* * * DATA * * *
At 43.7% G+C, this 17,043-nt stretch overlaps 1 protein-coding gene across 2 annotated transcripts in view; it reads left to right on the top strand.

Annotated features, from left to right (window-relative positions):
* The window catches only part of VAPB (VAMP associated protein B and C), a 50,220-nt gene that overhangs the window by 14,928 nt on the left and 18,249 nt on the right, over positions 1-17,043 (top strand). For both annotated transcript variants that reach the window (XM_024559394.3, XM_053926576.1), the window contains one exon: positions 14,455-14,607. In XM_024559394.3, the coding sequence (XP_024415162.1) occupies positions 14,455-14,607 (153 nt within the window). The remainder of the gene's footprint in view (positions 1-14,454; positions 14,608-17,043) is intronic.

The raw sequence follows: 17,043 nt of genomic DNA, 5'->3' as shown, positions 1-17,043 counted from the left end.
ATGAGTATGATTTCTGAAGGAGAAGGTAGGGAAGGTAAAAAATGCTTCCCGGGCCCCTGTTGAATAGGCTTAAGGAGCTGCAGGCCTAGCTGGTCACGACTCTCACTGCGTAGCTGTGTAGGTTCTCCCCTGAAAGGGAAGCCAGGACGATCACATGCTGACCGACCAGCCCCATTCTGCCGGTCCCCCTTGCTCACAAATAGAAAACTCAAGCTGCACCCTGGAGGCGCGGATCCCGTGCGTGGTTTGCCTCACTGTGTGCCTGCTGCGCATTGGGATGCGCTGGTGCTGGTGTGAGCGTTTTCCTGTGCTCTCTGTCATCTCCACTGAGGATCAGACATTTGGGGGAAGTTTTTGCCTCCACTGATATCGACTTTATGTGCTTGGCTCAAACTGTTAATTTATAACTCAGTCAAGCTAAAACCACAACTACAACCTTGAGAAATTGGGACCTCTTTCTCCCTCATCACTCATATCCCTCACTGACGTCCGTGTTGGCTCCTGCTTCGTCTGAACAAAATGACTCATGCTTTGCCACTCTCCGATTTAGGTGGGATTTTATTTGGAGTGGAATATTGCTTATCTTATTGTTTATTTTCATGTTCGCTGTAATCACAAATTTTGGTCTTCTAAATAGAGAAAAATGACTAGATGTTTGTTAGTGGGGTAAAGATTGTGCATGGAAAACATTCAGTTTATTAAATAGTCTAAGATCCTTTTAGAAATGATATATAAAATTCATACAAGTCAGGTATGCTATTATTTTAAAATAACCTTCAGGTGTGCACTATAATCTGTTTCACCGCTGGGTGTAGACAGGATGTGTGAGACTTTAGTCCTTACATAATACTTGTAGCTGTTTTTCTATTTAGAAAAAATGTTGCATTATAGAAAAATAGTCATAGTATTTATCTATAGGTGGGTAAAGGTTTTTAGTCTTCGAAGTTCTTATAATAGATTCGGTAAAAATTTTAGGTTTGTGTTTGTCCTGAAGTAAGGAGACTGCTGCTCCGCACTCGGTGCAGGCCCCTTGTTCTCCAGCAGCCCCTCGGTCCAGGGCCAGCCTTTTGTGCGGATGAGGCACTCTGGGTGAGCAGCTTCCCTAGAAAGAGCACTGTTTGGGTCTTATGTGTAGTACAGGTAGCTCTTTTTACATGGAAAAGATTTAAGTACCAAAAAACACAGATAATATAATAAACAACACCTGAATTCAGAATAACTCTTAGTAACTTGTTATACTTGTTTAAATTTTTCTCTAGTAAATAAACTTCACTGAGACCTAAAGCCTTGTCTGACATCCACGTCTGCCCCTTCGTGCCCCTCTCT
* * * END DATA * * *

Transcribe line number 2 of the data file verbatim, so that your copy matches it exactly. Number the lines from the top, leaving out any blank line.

Annotated features, from left to right (window-relative positions):